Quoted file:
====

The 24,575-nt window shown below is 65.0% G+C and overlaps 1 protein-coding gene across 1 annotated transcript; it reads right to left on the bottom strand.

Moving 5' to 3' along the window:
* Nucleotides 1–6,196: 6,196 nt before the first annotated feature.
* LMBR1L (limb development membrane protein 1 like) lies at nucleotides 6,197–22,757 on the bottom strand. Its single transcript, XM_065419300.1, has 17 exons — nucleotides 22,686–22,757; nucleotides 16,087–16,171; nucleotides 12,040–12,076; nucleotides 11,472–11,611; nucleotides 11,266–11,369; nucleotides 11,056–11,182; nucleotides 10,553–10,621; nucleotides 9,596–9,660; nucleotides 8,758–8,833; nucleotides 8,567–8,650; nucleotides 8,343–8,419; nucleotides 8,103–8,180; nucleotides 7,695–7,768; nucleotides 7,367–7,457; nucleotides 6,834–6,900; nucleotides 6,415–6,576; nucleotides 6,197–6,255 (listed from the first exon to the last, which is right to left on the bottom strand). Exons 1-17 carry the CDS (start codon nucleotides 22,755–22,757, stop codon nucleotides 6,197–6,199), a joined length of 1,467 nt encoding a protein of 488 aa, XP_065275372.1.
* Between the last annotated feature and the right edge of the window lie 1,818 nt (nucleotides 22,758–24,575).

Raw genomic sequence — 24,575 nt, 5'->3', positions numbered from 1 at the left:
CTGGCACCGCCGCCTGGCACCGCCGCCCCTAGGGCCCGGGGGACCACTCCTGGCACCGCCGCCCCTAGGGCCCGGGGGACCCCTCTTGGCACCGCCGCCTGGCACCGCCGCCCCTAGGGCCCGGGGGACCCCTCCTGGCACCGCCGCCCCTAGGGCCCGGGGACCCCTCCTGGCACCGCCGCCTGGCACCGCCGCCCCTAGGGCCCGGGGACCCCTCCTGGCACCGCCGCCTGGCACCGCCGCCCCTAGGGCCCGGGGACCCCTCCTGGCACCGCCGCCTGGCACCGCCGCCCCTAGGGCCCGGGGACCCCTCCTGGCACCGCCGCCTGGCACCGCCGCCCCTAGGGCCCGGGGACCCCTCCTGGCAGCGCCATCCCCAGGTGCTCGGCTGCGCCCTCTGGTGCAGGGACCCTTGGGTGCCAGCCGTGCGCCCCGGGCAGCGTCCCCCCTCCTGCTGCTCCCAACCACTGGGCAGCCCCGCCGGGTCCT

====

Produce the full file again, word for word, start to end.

The 24,575-nt window shown below is 65.0% G+C and overlaps 1 protein-coding gene across 1 annotated transcript; it reads right to left on the bottom strand.

Moving 5' to 3' along the window:
* Nucleotides 1–6,196: 6,196 nt before the first annotated feature.
* LMBR1L (limb development membrane protein 1 like) lies at nucleotides 6,197–22,757 on the bottom strand. Its single transcript, XM_065419300.1, has 17 exons — nucleotides 22,686–22,757; nucleotides 16,087–16,171; nucleotides 12,040–12,076; nucleotides 11,472–11,611; nucleotides 11,266–11,369; nucleotides 11,056–11,182; nucleotides 10,553–10,621; nucleotides 9,596–9,660; nucleotides 8,758–8,833; nucleotides 8,567–8,650; nucleotides 8,343–8,419; nucleotides 8,103–8,180; nucleotides 7,695–7,768; nucleotides 7,367–7,457; nucleotides 6,834–6,900; nucleotides 6,415–6,576; nucleotides 6,197–6,255 (listed from the first exon to the last, which is right to left on the bottom strand). Exons 1-17 carry the CDS (start codon nucleotides 22,755–22,757, stop codon nucleotides 6,197–6,199), a joined length of 1,467 nt encoding a protein of 488 aa, XP_065275372.1.
* Between the last annotated feature and the right edge of the window lie 1,818 nt (nucleotides 22,758–24,575).

Raw genomic sequence — 24,575 nt, 5'->3', positions numbered from 1 at the left:
CTGGCACCGCCGCCTGGCACCGCCGCCCCTAGGGCCCGGGGGACCACTCCTGGCACCGCCGCCCCTAGGGCCCGGGGGACCCCTCTTGGCACCGCCGCCTGGCACCGCCGCCCCTAGGGCCCGGGGGACCCCTCCTGGCACCGCCGCCCCTAGGGCCCGGGGACCCCTCCTGGCACCGCCGCCTGGCACCGCCGCCCCTAGGGCCCGGGGACCCCTCCTGGCACCGCCGCCTGGCACCGCCGCCCCTAGGGCCCGGGGACCCCTCCTGGCACCGCCGCCTGGCACCGCCGCCCCTAGGGCCCGGGGACCCCTCCTGGCACCGCCGCCTGGCACCGCCGCCCCTAGGGCCCGGGGACCCCTCCTGGCAGCGCCATCCCCAGGTGCTCGGCTGCGCCCTCTGGTGCAGGGACCCTTGGGTGCCAGCCGTGCGCCCCGGGCAGCGTCCCCCCTCCTGCTGCTCCCAACCACTGGGCAGCCCCGCCGGGTCCT